Advocating war is easier when you and your family are not endangered by it. I've reached a Rangel-like breaking point with my TV pundit colleagues who championed the Iraq war and now say we can't leave even if we went there for the wrong reasons. For every one of them, I have a simple question: Why aren't you in Iraq? Or why did you avoid combat in your generation's war? The one unifying characteristic that all of us men in make-up on political chat shows share is fear of combat. Every one of us has done everything we can to avoid combat or even being fitted for a military uniform. Just like George Bush, Bill Clinton, and Dick Cheney, we are all combat cowards. It takes a very special kind of combat coward to advocate combat for others. It's the kind of thing that can get you as angry as Charlie Rangel.
Though I am probably past the age of acceptability for a draft (alright, I'm not that old, but like Indiana Jones said, 'It's not the years, it's the mileage,' so figure the Army'd take one look at me and laugh me out the door), I would consider supporting Rangel's (futile) move, because he and O'Donnell certainly have a point. After all, how many members of Congress or the Bush administration have family members serving overseas in Iraq? It's easy to ask someone else to stand in harm's way for your freedom; try sending a loved one.
I'd like to take a moment to acknowledge and commemorate in my own small way, the anniversary of the death of the first President I loved, John Fitzgerald Kennedy. I was a child of age...ok, lets say I was a very, very small child, but I remember him. My parents, and my Irish grandmother adored him and that made him very God-like and all powerful to me.
I can very faintly remember the Cuban missile crisis. I didn't know what was going on, of course, but I remember a few very tense days in my little family circle when my parents would sit around the kitchen table in our small post-war house they had built. I heard the stress in their voices as they talked with my other relatives and their friends who visited. And I remember the joy and relief when President Kennedy brought our country through that deadly, perilous time. The bourbon flowed in the South. I remember because it was so rare to see everyone celebrate in such a way.
I remember the shock of the assassination in the reactions of my parents, especially since my oldest sister had just brought home her newborn, my first niece. It should have been a happy time, but it was tinged with sorrow. I didn't realize what had happened exactly until I watched the funeral on the TV. I remember I was wearing a frilly white dress and patent leather maryjanes. I remember John-John saluting the coffin and I cried. We all cried.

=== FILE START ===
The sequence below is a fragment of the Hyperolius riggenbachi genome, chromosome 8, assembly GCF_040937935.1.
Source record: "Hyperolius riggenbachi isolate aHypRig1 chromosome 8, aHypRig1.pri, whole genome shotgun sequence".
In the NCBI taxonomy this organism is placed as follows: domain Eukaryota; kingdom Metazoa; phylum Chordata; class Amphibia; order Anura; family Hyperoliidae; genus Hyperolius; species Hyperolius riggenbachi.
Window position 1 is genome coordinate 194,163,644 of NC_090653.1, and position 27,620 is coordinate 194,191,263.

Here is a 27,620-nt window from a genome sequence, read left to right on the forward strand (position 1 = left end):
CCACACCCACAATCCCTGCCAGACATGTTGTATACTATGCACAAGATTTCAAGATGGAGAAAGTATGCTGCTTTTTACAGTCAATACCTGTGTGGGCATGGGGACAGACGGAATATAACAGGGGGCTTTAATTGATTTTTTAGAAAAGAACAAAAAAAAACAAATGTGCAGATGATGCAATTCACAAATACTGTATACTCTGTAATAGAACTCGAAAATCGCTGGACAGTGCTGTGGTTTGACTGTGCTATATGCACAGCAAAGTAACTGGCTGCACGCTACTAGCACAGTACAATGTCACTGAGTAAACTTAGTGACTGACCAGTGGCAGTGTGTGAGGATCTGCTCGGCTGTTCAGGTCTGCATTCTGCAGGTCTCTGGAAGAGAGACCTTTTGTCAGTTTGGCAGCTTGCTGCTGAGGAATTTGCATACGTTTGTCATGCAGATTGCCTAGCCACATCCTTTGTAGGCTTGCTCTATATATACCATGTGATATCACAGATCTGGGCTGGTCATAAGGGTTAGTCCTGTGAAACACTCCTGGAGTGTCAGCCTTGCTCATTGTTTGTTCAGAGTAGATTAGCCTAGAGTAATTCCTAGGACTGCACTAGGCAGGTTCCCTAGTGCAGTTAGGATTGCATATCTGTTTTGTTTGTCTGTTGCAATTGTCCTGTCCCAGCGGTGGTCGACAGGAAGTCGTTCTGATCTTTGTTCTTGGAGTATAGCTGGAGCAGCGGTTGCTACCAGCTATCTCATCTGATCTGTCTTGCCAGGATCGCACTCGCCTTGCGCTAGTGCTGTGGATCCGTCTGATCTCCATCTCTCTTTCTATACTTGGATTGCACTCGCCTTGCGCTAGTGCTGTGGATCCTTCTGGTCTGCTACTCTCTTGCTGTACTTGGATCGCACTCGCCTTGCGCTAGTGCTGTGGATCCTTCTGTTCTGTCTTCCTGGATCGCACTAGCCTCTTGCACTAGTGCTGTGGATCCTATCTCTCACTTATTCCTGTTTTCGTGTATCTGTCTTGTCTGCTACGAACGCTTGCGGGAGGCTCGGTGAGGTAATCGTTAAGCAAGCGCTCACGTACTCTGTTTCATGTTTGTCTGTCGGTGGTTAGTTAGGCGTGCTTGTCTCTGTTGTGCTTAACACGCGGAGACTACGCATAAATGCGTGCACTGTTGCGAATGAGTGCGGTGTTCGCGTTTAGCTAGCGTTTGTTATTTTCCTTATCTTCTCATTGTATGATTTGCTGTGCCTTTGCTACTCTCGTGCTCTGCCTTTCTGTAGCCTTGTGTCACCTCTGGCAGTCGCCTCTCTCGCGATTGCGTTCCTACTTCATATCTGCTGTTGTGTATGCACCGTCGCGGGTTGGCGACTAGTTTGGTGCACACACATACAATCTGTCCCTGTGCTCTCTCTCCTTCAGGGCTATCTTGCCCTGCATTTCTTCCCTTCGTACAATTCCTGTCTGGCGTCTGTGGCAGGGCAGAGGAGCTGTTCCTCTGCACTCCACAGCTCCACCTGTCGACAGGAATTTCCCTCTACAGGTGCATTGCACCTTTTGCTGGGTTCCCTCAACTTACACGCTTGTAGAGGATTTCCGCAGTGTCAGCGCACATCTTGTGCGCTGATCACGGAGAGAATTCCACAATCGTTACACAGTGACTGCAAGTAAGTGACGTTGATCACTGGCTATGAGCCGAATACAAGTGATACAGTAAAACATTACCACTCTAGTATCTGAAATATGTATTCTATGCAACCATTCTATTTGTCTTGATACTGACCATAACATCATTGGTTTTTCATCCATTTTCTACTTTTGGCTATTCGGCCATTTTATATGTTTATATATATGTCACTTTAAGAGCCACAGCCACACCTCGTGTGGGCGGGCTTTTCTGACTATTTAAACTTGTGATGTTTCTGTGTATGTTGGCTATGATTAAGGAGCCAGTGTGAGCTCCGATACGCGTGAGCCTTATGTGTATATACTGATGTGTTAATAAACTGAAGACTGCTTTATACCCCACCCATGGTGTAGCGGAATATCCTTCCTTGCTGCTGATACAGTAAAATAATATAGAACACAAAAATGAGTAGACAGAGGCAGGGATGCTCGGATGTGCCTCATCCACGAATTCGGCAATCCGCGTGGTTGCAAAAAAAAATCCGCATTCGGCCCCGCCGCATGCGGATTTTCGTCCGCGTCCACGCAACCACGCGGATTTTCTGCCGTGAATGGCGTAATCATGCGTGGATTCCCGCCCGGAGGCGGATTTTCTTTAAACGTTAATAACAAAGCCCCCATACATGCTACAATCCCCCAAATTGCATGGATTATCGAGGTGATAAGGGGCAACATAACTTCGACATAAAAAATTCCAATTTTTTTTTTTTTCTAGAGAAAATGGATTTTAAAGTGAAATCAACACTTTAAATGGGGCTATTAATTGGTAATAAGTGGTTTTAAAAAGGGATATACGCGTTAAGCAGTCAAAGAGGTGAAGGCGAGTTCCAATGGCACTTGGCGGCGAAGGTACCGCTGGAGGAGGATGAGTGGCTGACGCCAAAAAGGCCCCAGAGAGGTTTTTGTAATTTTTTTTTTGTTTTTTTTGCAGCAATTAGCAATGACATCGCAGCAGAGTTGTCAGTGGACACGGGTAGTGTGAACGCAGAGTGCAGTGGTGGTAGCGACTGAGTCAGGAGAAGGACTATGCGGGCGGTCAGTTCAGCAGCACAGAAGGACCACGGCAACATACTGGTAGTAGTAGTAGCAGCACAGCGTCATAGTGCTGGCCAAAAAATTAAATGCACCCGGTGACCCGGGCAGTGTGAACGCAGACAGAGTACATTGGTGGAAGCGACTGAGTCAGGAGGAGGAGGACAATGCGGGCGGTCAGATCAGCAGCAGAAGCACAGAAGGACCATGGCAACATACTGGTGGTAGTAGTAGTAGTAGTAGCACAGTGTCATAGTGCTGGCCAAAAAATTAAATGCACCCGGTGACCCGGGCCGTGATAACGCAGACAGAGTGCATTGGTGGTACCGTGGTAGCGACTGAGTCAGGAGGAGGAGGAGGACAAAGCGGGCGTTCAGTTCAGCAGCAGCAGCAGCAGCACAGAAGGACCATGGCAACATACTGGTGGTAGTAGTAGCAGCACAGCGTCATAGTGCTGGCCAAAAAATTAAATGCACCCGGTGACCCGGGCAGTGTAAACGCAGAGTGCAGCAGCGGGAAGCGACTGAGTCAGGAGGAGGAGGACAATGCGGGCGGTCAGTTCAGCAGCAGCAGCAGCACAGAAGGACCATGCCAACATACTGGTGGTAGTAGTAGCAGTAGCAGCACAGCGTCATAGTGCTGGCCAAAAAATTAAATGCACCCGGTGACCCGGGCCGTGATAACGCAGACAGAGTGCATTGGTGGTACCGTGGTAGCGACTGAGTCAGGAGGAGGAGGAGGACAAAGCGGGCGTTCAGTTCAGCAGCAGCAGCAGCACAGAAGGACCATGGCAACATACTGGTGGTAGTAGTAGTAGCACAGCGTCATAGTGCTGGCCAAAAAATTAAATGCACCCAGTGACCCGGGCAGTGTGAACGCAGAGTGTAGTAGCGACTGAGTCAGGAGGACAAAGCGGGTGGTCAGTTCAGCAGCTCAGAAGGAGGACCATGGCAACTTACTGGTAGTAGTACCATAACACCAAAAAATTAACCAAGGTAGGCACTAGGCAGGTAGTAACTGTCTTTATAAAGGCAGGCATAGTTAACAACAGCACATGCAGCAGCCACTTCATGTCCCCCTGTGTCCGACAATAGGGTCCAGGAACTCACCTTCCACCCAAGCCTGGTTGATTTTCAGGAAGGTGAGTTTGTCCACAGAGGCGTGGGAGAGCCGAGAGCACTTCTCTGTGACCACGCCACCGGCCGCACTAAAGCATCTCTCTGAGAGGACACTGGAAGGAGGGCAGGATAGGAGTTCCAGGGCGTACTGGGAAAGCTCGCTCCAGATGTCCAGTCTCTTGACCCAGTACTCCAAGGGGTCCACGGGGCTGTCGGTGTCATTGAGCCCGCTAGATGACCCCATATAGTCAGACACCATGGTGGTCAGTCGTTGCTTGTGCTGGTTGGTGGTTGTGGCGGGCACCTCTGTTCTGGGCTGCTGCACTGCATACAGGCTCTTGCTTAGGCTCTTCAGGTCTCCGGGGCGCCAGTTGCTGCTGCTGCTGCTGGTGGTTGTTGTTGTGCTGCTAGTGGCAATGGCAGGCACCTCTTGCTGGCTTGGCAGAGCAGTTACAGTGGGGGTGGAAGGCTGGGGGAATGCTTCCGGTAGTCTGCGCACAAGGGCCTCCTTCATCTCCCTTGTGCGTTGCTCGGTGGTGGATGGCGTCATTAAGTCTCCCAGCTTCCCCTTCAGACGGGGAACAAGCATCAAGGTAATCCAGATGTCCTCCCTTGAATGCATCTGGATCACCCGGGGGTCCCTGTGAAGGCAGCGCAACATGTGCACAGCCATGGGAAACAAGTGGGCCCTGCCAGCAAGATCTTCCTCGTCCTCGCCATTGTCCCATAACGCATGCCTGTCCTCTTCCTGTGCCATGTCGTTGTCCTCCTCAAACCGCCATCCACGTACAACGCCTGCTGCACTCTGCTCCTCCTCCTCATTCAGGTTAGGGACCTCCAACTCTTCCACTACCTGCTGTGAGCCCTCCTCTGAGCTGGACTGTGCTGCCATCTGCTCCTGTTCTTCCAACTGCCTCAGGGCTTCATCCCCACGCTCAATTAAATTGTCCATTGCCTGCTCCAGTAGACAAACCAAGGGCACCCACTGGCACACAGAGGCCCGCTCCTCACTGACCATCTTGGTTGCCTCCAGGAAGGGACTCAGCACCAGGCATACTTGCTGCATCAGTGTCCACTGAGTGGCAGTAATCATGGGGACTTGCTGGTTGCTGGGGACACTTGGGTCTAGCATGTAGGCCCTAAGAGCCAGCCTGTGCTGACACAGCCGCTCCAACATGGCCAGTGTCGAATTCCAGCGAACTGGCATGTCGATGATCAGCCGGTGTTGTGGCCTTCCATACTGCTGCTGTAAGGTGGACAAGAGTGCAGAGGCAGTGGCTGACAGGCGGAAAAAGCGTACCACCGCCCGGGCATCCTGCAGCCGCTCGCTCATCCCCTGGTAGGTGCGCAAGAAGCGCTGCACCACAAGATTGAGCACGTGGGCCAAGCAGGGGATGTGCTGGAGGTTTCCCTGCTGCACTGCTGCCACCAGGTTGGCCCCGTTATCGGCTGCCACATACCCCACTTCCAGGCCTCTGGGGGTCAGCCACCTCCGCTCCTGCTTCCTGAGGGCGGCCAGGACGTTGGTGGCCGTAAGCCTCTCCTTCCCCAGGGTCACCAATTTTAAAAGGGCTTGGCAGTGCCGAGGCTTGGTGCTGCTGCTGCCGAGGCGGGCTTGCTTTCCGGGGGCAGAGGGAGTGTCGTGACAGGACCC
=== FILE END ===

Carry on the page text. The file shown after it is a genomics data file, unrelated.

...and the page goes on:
I pray that mercy and justice will bring this country another great man, like John F. Kennedy, to lead us in a new direction. We need him.
The Secret Service failed to protect the daughter of the President from being robbed in Argentina at a crowded restaurant. Barbara was dining with Jenna in Buenos Aires, where they have been for about 3 weeks. Despite being surrounded by Secret Service agents, her purse was stolen.
Yes, I'm telling you that between the CIA, the Secret Service, the FBI and the rest of the intelligence community, we're all screwed. God knows, I'm no fan, but these are the daughter's of the President of our country. You'd think at this time, with all that is happening and nearly on the day of the anniversary of our last assassinated President, the great tradition of the Secret Service would ensure that they would be hyper-vigilent, wouldn't you?
UPDATE: I've checked the CNN newscast and website and not one word can I find on this. How is it that the BBC has the story and not the U.S. media? What does that tell us about the MSM in the U.S.? Are their heads totally up their asses or are they just owned lock, stock and barrel and willfully and wrongfully attempting to keep information from the American people?
Truthdig has a great interview with Gore Vidal up, so go check it out. Here is a sample:
'There are a few crazies who want to cheer the flag and this yappy little terrier as though he were a real president. Well, he’s not a real president. He’s a thing, a chimera who was put together by the Supreme Court, first time around, and reelected by, uh, Diebold, Sequoia and some other interested parties. Everybody knows he isn’t there. Or what is there isn’t for us—it’s not our president. We do have a real, uh, a shadow president in Vice President Cheney, whose wife is a famous novelist given to tales of unnatural love… . '
Tuesday, November 21, 2006
It's what they call a "candy bar" phone in that it's not a flip phone or one of those slider phones (which I cannot stand for some reason). It's about a 1/4" thick so it'll slide right into my pocket and relieve me the need to wear the thing on my belt, which I've long since grown tired of.